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Just today, I received a phone call from a concerned daughter about her father’s long-term care needs. He is currently receiving care in a nursing home. They are hopeful that he will be able to return home soon, but it is obvious that he is going to need continuing long term care. The daughter told me that her father had been vigilant about keeping his legal documents current including his Will and his durable power of attorney. The daughter told me that her father is now concerned that he should have acted sooner to protect his assets and plan for his long term care.

I received another call today from an eighty year old man who wanted me to review his will that was done a decade ago. I told him that I would be happy to do so, but that we should also be considering long term care planning: he did not have sufficient assets to privately pay for his care out of his income. He was adamant that he only wanted to discuss estate planning documents.

My mission is to encourage the elders in our community and their families to widen their scope of concern about legal planning. Planning for death is easy. Planning for long life and chronic illness is much more challenging, and in my estimation, more important.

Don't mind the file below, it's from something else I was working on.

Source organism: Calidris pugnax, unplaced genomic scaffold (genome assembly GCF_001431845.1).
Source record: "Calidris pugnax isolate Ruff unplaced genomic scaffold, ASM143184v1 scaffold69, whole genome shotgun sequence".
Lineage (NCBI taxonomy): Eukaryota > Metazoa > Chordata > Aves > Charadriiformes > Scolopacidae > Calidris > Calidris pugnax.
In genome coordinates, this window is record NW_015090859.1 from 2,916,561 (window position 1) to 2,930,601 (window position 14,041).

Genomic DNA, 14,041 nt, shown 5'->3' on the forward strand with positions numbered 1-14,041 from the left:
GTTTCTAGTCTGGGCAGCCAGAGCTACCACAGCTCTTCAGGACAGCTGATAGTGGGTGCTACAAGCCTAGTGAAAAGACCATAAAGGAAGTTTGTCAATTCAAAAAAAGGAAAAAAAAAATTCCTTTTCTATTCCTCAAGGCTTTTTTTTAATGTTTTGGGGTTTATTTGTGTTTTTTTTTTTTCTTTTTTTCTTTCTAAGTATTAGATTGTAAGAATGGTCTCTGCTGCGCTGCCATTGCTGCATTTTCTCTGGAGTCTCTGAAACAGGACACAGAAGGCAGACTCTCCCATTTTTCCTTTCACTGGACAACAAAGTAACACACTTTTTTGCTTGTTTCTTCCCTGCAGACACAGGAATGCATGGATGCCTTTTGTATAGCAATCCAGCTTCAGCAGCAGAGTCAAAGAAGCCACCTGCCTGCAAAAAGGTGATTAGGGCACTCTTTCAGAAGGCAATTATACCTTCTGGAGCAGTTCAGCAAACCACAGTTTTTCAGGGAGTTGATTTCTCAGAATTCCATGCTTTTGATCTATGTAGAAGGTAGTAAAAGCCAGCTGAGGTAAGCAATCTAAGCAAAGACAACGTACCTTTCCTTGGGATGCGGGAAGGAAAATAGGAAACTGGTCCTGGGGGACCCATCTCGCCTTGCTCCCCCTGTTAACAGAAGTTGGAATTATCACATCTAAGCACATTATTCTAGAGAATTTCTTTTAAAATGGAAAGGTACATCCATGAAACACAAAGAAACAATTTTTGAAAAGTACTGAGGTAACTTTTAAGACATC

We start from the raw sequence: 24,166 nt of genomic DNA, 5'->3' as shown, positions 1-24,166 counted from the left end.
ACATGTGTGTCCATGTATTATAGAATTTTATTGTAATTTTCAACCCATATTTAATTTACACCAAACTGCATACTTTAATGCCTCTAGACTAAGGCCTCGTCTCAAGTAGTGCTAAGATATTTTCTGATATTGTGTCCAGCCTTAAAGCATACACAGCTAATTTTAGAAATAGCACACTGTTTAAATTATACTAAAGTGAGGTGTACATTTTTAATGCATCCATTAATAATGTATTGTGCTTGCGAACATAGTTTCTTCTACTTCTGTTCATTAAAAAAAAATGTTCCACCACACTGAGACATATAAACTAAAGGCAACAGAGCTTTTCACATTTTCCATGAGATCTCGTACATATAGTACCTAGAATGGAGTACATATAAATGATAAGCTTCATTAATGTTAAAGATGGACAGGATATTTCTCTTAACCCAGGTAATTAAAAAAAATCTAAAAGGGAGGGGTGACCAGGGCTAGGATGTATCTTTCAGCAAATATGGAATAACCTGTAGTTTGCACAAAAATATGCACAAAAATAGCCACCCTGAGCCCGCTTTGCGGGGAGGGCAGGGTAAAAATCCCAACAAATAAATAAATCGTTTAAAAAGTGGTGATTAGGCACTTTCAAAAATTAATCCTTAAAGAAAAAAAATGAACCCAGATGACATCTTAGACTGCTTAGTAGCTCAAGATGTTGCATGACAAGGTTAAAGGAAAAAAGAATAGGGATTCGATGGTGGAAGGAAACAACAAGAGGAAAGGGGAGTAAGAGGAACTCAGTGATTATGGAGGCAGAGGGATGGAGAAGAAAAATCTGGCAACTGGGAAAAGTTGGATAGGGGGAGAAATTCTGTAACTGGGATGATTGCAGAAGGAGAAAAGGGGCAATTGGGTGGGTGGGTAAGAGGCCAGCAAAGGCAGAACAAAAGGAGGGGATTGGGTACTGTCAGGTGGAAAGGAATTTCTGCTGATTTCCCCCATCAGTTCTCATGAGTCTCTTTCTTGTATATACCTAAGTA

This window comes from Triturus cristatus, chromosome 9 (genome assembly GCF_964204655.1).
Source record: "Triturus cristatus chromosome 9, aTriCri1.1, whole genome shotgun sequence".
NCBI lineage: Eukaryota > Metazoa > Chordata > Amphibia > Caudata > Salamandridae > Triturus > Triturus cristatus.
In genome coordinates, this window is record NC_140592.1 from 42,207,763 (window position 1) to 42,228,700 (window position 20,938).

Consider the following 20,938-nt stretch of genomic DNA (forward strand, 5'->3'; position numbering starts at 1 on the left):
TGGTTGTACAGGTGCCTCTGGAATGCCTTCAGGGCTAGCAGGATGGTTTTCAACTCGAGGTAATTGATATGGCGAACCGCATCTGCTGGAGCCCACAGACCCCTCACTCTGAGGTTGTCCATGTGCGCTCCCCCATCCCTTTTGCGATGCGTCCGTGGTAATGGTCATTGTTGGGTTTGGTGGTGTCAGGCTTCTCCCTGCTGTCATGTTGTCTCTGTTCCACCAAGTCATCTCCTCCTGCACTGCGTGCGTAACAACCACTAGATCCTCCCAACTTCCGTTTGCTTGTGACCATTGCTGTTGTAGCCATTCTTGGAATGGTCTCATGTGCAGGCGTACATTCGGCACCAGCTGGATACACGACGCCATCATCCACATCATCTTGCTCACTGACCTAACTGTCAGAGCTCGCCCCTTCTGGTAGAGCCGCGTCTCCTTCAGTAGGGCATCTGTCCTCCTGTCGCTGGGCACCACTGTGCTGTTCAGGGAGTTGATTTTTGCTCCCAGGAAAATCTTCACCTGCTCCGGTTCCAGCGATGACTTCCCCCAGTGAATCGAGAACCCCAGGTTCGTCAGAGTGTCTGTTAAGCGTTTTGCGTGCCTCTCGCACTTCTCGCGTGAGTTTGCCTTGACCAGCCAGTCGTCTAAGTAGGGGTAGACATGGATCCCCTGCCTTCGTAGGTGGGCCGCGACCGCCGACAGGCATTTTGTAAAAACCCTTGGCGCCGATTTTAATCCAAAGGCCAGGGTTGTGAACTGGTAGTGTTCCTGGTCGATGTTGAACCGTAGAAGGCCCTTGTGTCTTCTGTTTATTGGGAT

Public benefit programs, such as Medicaid and VA can help pay for the cost of care, however, these programs have strict financial eligibility requirements. Medicaid has a “look-back” period which results in an ineligibility period if assets are transferred during this period. These public benefits can usually be obtained for people who are at risk of a financial crisis if long term care needs arise. However, the best results are possible when long term care planning is undertaken prior to the health care crisis.

A plan can be devised that restructures assets to protect them from long term care costs, while accelerating eligibility for public benefits. We are certainly able to help people in crisis, but planning before the crisis is certainly more beneficial.